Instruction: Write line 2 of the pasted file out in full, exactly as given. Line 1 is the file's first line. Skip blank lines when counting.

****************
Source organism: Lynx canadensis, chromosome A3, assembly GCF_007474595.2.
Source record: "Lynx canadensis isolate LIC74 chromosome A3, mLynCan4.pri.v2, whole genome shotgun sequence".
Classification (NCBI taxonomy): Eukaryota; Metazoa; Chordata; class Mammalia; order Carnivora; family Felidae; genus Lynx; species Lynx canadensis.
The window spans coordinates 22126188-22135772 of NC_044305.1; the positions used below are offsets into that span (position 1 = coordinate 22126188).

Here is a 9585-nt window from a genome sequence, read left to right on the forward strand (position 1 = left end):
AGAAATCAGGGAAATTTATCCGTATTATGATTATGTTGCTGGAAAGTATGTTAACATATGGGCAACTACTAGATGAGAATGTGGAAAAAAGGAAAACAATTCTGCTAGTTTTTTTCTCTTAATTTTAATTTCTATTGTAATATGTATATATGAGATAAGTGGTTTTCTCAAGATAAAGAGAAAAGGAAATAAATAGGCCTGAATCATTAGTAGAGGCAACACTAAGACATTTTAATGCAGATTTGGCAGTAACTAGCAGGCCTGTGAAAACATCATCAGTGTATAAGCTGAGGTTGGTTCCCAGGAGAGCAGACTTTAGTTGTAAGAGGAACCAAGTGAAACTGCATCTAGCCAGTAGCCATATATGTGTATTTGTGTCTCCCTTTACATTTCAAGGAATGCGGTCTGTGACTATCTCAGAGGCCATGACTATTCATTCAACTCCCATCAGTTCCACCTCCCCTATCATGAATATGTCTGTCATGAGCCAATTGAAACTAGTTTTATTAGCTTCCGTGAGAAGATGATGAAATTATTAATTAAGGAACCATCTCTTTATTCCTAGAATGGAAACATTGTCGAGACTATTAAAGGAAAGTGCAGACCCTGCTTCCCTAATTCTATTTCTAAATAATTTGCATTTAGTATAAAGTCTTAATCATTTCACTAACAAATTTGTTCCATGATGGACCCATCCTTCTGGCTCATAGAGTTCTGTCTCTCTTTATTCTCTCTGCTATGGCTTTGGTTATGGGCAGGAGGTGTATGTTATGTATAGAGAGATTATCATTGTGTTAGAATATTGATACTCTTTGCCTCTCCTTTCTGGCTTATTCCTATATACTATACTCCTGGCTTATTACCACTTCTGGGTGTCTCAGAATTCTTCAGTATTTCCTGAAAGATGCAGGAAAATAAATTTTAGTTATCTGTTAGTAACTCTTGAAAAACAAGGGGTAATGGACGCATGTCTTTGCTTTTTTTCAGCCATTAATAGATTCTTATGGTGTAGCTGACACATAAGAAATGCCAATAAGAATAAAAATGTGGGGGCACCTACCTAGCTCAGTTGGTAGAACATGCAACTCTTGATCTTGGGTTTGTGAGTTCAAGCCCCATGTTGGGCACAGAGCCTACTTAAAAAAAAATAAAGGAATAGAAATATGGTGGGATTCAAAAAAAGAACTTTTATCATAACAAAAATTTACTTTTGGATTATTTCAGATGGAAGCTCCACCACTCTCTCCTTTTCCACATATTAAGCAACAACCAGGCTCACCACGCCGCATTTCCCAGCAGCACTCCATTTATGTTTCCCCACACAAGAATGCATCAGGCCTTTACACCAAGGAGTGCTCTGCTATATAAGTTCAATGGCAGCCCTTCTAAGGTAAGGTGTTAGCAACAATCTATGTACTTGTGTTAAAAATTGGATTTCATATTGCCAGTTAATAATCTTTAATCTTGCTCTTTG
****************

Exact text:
Source record: "Lynx canadensis isolate LIC74 chromosome A3, mLynCan4.pri.v2, whole genome shotgun sequence".